Digital Footprint

Even as a media and communication arts student I have always been very reluctant to engage in social media and immerse myself in the digital world. I have gotten away with not having a large online presence for most of my life but this pursuit is becoming increasingly difficult. Up until about two months ago the only platform of social media I could be found on was Instagram – where I have a private account, meaning other users are required to send me a follower request in order to gain access to my images.

I felt comfortable with this level of visibility because I was able to participate in an online community where I controlled what I posted and who was able to see it and I also didn’t have to juggle maintaining other social media accounts – updating statuses, writing bios, or changing my profile photo. However, with the changing landscape of not just sociability but also of my chosen field – journalism – I have been encouraged or arguably forced to put myself on display; gone are the days where articles can stand on their own, they now need accompanying tweets, sharable links and viral content.

I have now had a FaceBook, Tumblr page – two of them actually, one housing my online writing portfolio and the other a production project – and a LinkedIn account for a little over two months. Placing this much access to myself online honestly doesn’t sit well with me, not because I don’t trust the Internet so to say, but rather because I preferred my offline life. I’m sure I’ll get used to friends tagging unflattering photos of me or people messaging me, some of whom I barely know, and knowing when I’ve read it but I can’t help but wish the demand for this visibility both in my personal and professional life wasn’t so high.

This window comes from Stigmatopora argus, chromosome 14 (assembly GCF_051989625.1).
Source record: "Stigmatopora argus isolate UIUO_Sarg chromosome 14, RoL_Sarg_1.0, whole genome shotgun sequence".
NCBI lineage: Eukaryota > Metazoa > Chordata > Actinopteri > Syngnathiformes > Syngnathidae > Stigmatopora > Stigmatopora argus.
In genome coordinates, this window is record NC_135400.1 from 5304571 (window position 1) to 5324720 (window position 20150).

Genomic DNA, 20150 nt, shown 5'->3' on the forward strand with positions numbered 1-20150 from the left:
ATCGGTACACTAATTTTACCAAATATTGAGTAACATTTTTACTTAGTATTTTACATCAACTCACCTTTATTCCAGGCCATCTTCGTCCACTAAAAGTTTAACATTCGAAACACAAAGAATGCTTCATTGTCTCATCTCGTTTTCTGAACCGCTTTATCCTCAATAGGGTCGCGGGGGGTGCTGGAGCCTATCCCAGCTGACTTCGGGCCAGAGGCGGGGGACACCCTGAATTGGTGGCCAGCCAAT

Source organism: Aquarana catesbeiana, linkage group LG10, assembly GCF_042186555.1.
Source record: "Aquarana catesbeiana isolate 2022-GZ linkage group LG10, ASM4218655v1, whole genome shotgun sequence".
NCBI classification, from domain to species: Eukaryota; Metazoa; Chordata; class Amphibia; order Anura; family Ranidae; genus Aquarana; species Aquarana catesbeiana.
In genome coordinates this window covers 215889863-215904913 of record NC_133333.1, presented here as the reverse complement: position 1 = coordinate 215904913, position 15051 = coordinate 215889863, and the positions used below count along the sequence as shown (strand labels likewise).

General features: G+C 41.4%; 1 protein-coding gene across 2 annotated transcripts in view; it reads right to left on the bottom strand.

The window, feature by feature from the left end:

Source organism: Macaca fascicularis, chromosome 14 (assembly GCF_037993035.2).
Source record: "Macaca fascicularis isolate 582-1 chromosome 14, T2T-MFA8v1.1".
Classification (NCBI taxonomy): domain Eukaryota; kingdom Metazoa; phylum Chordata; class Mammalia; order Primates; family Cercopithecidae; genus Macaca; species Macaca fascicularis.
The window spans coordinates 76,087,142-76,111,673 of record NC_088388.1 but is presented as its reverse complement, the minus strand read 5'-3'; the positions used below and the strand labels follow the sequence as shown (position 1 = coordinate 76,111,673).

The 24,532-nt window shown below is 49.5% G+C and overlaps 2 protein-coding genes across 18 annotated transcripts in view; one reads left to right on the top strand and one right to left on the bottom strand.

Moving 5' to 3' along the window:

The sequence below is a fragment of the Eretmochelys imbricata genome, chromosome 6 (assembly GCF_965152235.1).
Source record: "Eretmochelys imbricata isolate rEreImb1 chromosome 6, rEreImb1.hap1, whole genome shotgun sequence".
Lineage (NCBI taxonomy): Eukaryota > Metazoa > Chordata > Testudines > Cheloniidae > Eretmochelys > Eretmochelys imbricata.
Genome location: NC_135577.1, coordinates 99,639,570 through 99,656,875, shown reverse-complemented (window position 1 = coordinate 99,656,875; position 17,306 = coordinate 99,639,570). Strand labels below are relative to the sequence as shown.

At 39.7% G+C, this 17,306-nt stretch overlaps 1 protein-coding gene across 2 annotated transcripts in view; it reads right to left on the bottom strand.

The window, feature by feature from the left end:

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1 Comment

  1. I totally feel you on this. If I wasn’t a communications student I probably wouldn’t have most of my social media accounts either. I didn’t get a Twitter until about two years ago when I got serious about applying for internships and felt that It was almost necessary to have an online presence. I try to keep all social media posts somewhat relevant to hip-hop music, as that’s my field of focus. Most of my tweets are about new songs that I think are good, or how I can’t wait for xyz’s next album, etc etc. This might seem like an obvious thing, but I also try not to bash any material/artist who’s affiliated with any company I’d want to work with one day.

    When I reached out to Hot 97fm for an internship they asked me for my Twitter account. I think they appreciated the fact that my tweets were heavily focused on hip-hop news and not about what I’m having for lunch or how great last night was. Having a certain level of online presence definitely helps people in certain fields more than others.

    Like

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